Most modern NMR experiments are run in a phase sensitive mode, which means that after fourier transformation the peaks require phase correction to become all positive. The HMBC experiment, however, generates signals that cannot all be phased simultaneously. The commonly used solution is magnitude processing.
Wednesday, July 18, 2018
Wednesday, June 6, 2018
NMR is one of the most powerful techniques to monitor molecular interactions because of the wealth of information it provides. The previous post described monitoring chemical shift changes during titrations, but chemical shifts are not the only NMR parameter that can change during titrations. Often linewidths change as well. By measuring linewidth changes the dissociation rate, koff, may be determined.
Tuesday, May 15, 2018
NMR is one of the most useful techniques for monitoring molecular interactions. It is particularly useful for characterizing weakly interacting systems. Typically, weakly interacting systems produce spectra that are in fast exchange, i.e. the NMR observables are detected as population weighted averages. By manipulating the populations, through changing concentration for example, a series of spectra can be obtained from which information like the dissociation constant (KD) and the dissociation rate (koff) may be determined. Titrating one molecule with another and monitoring the chemical shift changes is a common method for determining KD.
Thursday, April 5, 2018
NMR is one of the few techniques that can provide dynamic information at the atomic level. It is able to do this because NMR parameters, like chemical shift, coupling constants and relaxation rates, are influenced by the immediate atomic environment. If the environment changes, then these NMR parameters are likely to change as well. The rate at which the environment changes affects how the NMR parameters appear in a spectrum. If the change is slower than the time taken to record that parameter then it is called "slow exchange", and multiple values of the NMR parameter are recorded. If the change happens faster than the time taken to record it then it is referred to as "fast exchange", and an averaged NMR parameter is detected. As an example, the temperature dependent chemical shifts of the thyroid hormone thyroxine are discussed below.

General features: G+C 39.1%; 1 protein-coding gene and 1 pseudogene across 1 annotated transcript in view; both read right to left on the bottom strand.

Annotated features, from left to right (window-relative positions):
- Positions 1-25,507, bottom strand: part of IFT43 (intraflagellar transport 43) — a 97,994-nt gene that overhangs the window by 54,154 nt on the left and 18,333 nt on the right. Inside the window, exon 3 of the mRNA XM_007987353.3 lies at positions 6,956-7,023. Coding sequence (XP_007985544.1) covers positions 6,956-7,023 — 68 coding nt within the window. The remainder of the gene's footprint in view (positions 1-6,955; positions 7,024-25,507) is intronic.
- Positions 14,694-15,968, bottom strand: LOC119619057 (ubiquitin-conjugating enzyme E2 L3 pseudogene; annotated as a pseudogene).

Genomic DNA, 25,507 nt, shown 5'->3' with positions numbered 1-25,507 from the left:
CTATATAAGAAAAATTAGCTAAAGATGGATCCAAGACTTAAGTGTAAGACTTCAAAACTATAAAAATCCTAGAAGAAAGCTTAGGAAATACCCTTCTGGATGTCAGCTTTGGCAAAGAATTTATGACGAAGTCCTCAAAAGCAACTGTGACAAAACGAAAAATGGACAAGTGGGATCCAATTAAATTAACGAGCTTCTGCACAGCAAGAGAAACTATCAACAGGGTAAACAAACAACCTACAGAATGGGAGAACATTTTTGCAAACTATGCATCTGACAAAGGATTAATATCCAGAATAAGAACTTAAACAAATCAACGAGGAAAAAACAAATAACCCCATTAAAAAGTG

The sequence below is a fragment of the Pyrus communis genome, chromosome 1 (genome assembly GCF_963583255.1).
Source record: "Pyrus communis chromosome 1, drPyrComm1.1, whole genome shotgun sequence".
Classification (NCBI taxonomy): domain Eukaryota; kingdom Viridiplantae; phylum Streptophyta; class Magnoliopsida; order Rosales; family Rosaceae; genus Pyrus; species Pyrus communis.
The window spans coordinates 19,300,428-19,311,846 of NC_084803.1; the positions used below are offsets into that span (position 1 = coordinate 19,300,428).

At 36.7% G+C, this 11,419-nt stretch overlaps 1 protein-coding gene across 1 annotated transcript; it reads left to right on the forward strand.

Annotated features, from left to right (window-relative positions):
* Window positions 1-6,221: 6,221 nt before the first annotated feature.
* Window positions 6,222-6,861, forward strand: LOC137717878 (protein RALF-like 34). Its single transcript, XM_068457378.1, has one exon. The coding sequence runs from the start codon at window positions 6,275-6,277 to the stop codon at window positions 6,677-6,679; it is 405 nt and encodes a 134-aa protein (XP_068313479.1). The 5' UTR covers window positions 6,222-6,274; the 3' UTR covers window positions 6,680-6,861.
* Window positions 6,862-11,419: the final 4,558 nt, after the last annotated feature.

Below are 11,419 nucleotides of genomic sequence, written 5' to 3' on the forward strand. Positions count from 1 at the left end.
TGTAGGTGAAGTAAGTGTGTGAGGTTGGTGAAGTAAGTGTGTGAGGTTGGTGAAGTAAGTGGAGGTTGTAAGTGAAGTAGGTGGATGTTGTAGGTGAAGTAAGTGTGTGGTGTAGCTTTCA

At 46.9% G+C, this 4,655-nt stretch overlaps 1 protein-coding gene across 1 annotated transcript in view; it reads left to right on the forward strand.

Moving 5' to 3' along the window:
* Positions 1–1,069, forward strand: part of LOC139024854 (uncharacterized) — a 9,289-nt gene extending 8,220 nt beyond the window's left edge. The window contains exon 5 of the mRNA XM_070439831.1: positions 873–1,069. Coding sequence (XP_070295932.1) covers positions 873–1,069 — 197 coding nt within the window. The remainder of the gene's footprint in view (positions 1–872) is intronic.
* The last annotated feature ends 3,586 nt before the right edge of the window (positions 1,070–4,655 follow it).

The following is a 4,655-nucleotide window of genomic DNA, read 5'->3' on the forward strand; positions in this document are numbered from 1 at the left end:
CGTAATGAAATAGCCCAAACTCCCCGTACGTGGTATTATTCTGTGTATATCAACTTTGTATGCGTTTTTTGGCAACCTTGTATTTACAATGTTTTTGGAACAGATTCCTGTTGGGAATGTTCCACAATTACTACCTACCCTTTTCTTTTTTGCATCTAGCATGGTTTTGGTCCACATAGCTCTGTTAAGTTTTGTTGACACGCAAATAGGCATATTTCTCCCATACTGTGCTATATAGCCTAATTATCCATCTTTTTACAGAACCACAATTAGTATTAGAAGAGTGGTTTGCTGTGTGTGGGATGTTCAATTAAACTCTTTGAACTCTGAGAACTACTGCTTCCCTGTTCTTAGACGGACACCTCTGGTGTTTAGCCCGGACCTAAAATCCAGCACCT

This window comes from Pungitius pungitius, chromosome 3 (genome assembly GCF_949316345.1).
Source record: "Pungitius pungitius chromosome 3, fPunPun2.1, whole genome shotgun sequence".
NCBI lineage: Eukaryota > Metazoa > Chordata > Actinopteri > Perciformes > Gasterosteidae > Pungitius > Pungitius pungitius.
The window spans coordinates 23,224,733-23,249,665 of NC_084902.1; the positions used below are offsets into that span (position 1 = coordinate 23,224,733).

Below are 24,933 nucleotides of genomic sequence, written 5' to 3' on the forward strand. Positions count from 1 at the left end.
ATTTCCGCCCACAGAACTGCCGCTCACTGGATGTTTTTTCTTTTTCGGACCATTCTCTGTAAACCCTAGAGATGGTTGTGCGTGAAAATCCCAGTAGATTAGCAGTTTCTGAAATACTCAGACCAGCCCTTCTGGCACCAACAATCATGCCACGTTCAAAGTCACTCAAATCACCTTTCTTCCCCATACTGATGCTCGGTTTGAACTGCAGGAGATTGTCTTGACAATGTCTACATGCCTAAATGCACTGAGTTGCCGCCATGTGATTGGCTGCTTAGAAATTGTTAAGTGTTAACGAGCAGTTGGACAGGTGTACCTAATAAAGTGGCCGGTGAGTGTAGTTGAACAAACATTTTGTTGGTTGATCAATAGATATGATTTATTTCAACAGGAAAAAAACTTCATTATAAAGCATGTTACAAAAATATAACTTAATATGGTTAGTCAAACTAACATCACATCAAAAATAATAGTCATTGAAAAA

Friday, February 2, 2018
Homodecoupling is a technique for selectively removing coupling in 1D NMR spectra. Often 1D 1H spectra show complex splitting patterns that are difficult to interpret. Selectively eliminating one coupling may allow a multiplet to be interpreted or enable measurement of couplings that could not otherwise be quantified. Recently, we used homodecoupling to assign the stereochemistry of a pair of enantiomers.
Wednesday, January 10, 2018
Translational diffusion, also known as Brownian motion, is the random motion of particles among the other components of a solution. The rate of diffusion is related to the size of the molecule so measuring this rate can provide an estimate of molecular weight and information on aggregation, or binding, at close to physiological conditions. NMR experiments have been devised to measure translational diffusion using a pair of gradient pulses separated by a delay. These Diffusion Ordered SpectroscopY, or DOSY1, experiments, are typically shown as 2D spectra with a horizontal 1H dimension and a vertical diffusion rate dimension.
Thursday, December 7, 2017
In addition to artifact suppression and removing solvent peaks, gradient pulses can be used for coherence selection. Traditionally, this was done by phase cycling but using gradients for coherence selection allows cleaner spectra to be obtained more quickly. In this post the use of gradients to select coherences in heteronuclear experiments is discussed.